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iain
02-19-2005, 12:34 PM
An industrial dye used in petrol has found its way into more than 350 foods from major brands and supermarket own brands. Sudan 1 is a carcinogenic, oops!

http://www.food.gov.uk/safereating/sudani/sudanlist

Salem
02-19-2005, 12:43 PM
Labels should be changed from "may contain nuts" to "maybe produced by nut-cases"

Brian
02-19-2005, 12:55 PM
Pot Noodle: Beef & Tomato Flavour

bollocks

iain
02-19-2005, 02:13 PM
i'm guessing that's a response to the (alleged) flavour, in which case you're damn right. no beef or tomato there. In fact pot noodle probably taste better with the dye.

According to the food standards agency website, the dye is used by some food plants in india to add to curry/chill powders but is banned in the EU.

Why would you put the same dye used in petrol and floor polish in food?

Salem
02-19-2005, 02:18 PM
Why is there even die in petrol?
I've no interest at all in the colour of petrol - I never sit and admire the wonderful hues it may have.

iain
02-19-2005, 02:33 PM
I expect it's for similar reasons that the artificial smell is added to gas (gas as in the gas pumped into homes, not petrol), so it can be noticed.

hk_mp5kpdw
02-19-2005, 02:39 PM
Why is there even die in petrol?
I've no interest at all in the colour of petrol - I never sit and admire the wonderful hues it may have.

In some areas of the US, farm owners get subsidized diesel fuel to run their tractors and stuff. This fuel is only suppossed to be used by farmers to run their equipment and is sold at a steep discount and it is dyed a different color to distinguish it from regular diesel fuel. Drivers of semis and unscrupulous truck companies will sometimes try to buy/steal this cheap fuel from farmers who often have hundreds of gallons of the stuff sitting in storage tanks on their farms. There is a huge fuel smuggling business in some areas. Police check the color of the fuel in the semi gas tanks to determine if it is illegally obtained fuel. If it is dyed fuel, you go to jail.

sean
02-19-2005, 02:45 PM
Why would you put the same dye used in petrol and floor polish in food?

Just because it's used in non-food substances doesn't necesarily mean it can't be used in food. Granted, said dye is actually carcinogenic, but still...

Brian
02-19-2005, 02:48 PM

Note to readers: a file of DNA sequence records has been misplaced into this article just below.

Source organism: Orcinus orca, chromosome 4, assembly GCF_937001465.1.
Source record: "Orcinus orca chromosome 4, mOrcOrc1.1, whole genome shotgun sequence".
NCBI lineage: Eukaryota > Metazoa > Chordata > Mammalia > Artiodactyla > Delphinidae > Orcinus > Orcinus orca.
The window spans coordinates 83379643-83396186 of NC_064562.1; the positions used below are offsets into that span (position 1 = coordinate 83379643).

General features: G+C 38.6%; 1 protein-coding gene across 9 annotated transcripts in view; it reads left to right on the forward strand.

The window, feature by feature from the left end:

i'm guessing that's a response to the (alleged) flavour, in which case you're damn right. no beef or tomato there. In fact pot noodle probably taste better with the dye.

According to the food standards agency website, the dye is used by some food plants in india to add to curry/chill powders but is banned in the EU.

Why would you put the same dye used in petrol and floor polish in food?

No it's a response to the fact that Beef and Tomato Pot Noodle is all I eat during long coding sessions.

kermit
02-19-2005, 02:56 PM
In some areas of the US, farm owners get subsidized diesel fuel to run their tractors and stuff. This fuel is only suppossed to be used by farmers to run their equipment and is sold at a steep discount and it is dyed a different color to distinguish it from regular diesel fuel. Drivers of semis and unscrupulous truck companies will sometimes try to buy/steal this cheap fuel from farmers who often have hundreds of gallons of the stuff sitting in storage tanks on their farms. There is a huge fuel smuggling business in some areas. Police check the color of the fuel in the semi gas tanks to determine if it is illegally obtained fuel. If it is dyed fuel, you go to jail.


Around here, construction companies, (or anybody really) are allowed to buy dyed fuel for their equipment and so on, but they are not allowed to run it in vehicles (trucks) on the road - the clear fuel costs more, as it is heavily taxed for road repairs. The interesting thing is that even if your tanks are clean of dyed fuel, they can still supposedly tell if you at one time ran it through the engine if they do a tear down and inspect certain parts of the engine.

Brian
02-19-2005, 03:02 PM
Around here, construction companies, (or anybody really) are allowed to buy dyed fuel for their equipment and so on, but they are not allowed to run it in vehicles (trucks) on the road - the clear fuel costs more, as it is heavily taxed for road repairs. The interesting thing is that even if your tanks are clean of dyed fuel, they can still supposedly tell if you at one time ran it through the engine if they do a tear down and inspect certain parts of the engine.

But how would they know you used it on the road?

kermit
02-19-2005, 04:23 PM
Good question - I guess there would need to be some other evidence to confirm whether or not the law had been broken.

RoD
02-19-2005, 04:40 PM
First they would need a very very good reason to tear the engine apart. Then they need to prove YOU did it. They take the pistons out because you can tell by the combustion colors on the piston, rings, and soemtimes the cylinder wall what fuels have been run in it.